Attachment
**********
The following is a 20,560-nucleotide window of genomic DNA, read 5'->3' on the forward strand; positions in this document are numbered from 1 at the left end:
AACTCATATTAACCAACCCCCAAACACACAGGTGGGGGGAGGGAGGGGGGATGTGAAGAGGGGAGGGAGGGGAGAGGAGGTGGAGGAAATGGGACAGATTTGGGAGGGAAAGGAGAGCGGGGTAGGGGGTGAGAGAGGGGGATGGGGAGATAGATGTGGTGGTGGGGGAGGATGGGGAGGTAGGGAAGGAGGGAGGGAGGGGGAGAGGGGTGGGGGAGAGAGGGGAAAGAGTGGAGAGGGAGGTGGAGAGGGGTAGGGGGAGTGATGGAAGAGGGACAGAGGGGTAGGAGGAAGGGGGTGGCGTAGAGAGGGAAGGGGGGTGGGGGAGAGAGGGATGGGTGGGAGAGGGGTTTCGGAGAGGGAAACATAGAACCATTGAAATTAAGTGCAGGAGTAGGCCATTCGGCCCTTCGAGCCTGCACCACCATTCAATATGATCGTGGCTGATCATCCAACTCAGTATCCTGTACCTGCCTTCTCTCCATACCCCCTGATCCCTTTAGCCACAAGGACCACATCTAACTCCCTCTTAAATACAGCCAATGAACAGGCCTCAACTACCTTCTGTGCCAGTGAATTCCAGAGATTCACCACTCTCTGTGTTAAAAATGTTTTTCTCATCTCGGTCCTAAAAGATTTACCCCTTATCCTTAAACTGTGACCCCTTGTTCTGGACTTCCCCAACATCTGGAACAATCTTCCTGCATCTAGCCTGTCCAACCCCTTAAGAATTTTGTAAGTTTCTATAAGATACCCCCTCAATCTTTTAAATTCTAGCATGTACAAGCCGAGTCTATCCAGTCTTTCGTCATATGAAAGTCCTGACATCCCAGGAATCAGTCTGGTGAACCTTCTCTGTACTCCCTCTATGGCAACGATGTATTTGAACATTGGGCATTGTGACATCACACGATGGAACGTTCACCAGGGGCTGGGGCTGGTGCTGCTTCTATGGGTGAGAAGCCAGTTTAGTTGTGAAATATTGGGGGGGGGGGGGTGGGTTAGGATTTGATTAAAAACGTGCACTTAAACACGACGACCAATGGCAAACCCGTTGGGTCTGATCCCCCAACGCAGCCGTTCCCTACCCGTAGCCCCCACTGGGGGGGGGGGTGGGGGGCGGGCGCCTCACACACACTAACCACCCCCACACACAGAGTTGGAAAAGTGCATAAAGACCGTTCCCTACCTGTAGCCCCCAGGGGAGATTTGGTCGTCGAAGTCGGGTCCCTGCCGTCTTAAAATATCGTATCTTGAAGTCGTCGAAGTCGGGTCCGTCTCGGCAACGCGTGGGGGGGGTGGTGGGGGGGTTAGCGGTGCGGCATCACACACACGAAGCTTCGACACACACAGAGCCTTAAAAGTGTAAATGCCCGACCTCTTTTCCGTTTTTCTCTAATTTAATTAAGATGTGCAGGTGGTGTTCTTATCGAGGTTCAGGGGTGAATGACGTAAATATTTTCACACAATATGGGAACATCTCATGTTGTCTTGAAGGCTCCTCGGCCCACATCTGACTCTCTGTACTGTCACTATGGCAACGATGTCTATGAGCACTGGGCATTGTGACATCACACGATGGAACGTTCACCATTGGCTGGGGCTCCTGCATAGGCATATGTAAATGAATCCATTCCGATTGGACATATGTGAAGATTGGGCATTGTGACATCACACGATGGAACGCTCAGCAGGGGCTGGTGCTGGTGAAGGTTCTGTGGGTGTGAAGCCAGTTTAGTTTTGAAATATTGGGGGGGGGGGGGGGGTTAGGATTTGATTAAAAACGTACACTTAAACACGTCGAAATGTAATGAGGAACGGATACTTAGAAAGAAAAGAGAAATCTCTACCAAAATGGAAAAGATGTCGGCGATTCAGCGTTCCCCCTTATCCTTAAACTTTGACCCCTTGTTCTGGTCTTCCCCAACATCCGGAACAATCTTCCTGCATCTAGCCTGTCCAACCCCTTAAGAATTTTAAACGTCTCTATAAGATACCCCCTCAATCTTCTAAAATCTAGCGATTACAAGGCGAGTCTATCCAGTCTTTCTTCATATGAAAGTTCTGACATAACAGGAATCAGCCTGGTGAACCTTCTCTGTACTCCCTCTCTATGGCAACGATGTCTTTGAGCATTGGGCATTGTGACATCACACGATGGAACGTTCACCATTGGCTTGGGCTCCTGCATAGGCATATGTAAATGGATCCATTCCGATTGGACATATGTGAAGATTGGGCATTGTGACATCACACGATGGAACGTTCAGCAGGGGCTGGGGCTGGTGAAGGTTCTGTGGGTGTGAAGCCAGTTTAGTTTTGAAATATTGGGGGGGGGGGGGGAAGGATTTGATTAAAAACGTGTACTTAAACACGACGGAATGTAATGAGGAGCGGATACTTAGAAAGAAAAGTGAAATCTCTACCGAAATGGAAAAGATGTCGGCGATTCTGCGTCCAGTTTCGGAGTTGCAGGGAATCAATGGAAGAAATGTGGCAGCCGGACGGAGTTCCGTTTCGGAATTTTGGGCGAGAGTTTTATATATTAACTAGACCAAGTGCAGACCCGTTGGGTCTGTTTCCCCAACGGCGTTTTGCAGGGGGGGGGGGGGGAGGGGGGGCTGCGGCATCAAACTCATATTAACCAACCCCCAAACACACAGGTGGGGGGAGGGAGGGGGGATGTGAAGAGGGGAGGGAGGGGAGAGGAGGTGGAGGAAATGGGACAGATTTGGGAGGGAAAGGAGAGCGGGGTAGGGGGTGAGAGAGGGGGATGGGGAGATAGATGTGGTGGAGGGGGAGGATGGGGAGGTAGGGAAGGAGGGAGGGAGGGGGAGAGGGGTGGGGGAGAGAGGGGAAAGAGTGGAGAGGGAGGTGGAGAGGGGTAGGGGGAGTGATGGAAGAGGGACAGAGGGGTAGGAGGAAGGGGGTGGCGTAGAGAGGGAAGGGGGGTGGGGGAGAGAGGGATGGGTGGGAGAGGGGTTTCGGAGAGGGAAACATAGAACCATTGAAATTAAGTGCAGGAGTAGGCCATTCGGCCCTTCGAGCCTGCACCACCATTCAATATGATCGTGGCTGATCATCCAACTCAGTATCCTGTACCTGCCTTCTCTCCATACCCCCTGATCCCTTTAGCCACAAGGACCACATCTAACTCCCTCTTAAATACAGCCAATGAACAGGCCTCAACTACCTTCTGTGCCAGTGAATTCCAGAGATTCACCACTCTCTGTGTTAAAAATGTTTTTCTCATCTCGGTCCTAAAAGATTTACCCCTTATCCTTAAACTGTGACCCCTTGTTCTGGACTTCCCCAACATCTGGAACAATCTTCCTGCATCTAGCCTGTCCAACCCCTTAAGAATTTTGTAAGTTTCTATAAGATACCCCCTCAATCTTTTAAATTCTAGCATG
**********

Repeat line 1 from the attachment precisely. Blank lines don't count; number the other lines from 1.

The following is a 20,560-nucleotide window of genomic DNA, read 5'->3' on the forward strand; positions in this document are numbered from 1 at the left end: